Sculpt your body without clunky gym equipmentYou probably spend a lot of time sitting each day – but in the weights room? That’s the last place you should be parking your bum.
Still, many of us go from one machine to the next. The problem: “you’re following a fixed path that’s not natural to your body,” says Aaron Mckenzie, director of Origin of Energy health club in Sydney.
It can also be tough to achieve proper alignment, since many machines are designed primarily for men.
So next time you hit the gym, steer clear of these machines and sub in our exercises instead.
The machine: Seated leg extensionSure, you’ll strengthen your quads – at a cost. “It creates a shearing force between your tibia, femur and knee cap,” says health and fitness expert Amelia Burton. The result? Knee pain.
“Plus, it’s non-functional. How many times will you need to push something heavy with your shins?”
The replacement: Backward lungeThis works multiple joints, so you’ll strengthen more muscles and also improve technique, says Burton.
Stand on a 30cm step, feet shoulder-width apart. Lunge backwards with your right leg so that in the flexed position your left knee is at a right angle.
Lower until your back knee almost touches the ground, not letting your knees collapse. Step your right leg back and repeat with your left.
Do three sets of 12 on each leg and hold two 5kg dumbbells for the final two sets.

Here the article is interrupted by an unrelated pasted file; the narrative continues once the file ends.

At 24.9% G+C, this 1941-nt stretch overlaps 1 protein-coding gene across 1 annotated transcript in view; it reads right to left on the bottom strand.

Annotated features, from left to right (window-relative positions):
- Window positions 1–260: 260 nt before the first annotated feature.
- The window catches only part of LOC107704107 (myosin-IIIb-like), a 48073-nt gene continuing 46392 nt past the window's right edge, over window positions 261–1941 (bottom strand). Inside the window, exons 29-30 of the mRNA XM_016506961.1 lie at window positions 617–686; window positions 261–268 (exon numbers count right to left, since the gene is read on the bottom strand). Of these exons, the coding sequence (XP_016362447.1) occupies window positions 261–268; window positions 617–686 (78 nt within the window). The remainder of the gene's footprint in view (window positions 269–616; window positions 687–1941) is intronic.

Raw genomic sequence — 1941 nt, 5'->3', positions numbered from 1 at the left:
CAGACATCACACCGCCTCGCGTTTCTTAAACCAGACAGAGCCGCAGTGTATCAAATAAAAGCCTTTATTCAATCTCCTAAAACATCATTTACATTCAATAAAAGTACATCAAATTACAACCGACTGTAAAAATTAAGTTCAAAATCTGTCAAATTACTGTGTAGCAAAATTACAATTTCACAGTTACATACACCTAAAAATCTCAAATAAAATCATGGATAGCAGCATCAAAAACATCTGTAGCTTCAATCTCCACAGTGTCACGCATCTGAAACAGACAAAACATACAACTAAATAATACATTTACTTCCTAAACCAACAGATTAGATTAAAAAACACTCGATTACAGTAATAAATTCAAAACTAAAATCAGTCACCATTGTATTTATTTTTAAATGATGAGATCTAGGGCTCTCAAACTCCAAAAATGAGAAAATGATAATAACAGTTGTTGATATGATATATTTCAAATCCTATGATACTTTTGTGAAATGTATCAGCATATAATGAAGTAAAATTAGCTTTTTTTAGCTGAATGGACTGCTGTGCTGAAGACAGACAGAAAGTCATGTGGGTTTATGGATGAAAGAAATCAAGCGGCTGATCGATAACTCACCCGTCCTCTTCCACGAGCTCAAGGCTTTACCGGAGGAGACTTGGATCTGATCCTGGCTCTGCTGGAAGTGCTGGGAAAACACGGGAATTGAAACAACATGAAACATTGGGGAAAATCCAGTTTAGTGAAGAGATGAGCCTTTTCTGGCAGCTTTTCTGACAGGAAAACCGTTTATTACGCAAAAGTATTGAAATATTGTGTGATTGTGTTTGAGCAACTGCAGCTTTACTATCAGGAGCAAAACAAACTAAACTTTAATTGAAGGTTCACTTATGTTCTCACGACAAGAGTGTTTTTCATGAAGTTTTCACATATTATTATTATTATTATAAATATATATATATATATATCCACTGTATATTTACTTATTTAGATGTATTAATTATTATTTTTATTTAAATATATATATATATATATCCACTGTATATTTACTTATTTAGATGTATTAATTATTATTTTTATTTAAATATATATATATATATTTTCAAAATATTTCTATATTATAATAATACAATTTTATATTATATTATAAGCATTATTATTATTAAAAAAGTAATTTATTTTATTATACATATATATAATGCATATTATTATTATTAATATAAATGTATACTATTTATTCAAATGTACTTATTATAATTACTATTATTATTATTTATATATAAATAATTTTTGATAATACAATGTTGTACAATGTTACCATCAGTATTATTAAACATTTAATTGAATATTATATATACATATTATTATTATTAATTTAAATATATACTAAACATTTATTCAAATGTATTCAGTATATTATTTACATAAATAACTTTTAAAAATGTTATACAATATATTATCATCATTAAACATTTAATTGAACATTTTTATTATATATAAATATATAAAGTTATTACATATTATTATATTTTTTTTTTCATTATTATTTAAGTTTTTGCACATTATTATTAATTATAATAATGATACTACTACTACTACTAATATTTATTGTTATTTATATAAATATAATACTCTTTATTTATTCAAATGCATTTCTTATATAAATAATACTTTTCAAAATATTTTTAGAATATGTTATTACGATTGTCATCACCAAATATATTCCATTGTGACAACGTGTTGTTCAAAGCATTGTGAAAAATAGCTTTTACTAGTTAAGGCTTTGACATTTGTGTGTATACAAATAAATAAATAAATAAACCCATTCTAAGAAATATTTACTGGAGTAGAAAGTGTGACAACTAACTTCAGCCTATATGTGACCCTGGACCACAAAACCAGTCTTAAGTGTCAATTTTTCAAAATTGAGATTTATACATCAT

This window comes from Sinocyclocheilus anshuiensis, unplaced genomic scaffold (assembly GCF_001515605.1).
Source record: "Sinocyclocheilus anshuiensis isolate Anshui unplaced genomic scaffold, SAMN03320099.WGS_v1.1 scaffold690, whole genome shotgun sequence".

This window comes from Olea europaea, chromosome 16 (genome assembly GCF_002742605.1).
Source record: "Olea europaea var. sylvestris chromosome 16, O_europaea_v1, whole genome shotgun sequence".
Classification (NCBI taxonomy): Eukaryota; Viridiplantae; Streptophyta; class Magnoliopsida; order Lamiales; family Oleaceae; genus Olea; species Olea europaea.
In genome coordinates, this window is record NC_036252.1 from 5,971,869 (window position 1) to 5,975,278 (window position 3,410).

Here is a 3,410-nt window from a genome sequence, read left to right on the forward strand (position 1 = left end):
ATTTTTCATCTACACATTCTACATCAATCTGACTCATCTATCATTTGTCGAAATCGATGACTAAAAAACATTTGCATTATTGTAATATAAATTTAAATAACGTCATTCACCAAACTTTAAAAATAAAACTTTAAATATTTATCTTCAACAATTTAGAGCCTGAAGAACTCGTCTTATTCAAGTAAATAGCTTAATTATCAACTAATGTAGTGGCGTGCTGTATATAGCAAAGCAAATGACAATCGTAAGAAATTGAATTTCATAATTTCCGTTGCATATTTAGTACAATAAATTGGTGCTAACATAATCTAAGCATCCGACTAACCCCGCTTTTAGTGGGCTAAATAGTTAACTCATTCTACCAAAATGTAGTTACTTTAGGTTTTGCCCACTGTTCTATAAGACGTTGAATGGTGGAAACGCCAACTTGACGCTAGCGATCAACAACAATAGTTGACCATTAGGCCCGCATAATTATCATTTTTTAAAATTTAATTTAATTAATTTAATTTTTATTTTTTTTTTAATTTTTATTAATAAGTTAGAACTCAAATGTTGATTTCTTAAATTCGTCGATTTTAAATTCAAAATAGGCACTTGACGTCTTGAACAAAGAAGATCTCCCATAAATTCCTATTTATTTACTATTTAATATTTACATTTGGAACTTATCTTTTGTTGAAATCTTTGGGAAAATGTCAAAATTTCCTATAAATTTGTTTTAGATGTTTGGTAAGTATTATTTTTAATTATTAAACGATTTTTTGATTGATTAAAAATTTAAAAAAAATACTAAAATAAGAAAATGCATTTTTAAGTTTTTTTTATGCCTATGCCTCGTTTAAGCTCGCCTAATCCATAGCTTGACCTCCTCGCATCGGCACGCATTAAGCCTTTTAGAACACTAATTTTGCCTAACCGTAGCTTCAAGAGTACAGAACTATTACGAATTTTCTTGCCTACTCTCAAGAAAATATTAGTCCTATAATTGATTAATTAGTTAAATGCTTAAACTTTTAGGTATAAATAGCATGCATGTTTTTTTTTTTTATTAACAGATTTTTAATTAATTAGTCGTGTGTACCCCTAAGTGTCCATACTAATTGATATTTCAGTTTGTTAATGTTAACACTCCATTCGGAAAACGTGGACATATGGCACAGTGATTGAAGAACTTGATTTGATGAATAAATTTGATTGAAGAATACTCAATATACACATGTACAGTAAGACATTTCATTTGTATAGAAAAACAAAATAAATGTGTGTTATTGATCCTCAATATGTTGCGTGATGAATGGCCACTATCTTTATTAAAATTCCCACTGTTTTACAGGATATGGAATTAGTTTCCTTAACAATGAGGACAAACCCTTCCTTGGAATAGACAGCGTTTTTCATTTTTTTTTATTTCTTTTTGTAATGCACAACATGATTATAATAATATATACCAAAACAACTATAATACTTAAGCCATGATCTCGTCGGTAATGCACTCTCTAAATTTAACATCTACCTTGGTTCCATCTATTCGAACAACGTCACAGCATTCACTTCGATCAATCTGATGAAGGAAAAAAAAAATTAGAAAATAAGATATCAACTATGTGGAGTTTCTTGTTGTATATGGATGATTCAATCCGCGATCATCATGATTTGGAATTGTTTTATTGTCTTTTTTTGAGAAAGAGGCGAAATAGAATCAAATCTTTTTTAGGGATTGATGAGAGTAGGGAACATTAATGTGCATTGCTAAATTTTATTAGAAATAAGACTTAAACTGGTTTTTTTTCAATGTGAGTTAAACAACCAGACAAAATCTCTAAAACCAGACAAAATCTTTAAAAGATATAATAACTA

The machine: Seated abs crunchSimply put, it’s putting your spine in a flexed position. “Most postural imbalances come from sitting badly in a chair, which is exactly what you’re doing here,” says Mckenzie. By adding weight, even more pressure is placed on your spinal discs, upping your risk of injury.
The replacement: Fitness ball rolloutYour core is meant to stabilise your spine, not move it, and this exercise engages your entire core to keep your spine neutral.
Kneel on the ground and place your forearms on a fitness ball, palms together. Brace your core and slowly roll the ball away from you, keeping your back flat. Then slowly pull the ball back. That’s one rep. Work up to 20.
The machine: Hip abductorSitting down and squeezing your legs together or pushing them apart won’t shrink your thighs no matter how many reps you bang out.
“They work one joint without training the other muscles of the body,” says Burton.
On top of that, it places strain on your iliotibial band – on the outside of your thigh, extending between pelvis and knee.
“It’s notoriously tight on women and one of the main culprits of knee pain.”
The replacement: Sumo squatStand in a squat position, with feet wider than hips and toes turned out slightly. Lower into a squat and feel the stretch through your inner thighs.
“This works your bum at the same time,” says Burton. “Try 10 pulses at the bottom of the move, then 10 full sumo squats.”
Repeat three to four sets of 20 reps.
The machine: Biceps curl“This machine gives you a false sense of strength,” says Mckenzie. “You’re strong on the machine but nowhere else in life do you have a machine guiding you through this move.”
Plus, people often rely on gravity to lower (read: drop) the bar. Cutting your range of motion short not only makes the exercise less effective but also causes tightness and can strain the elbows and wrists.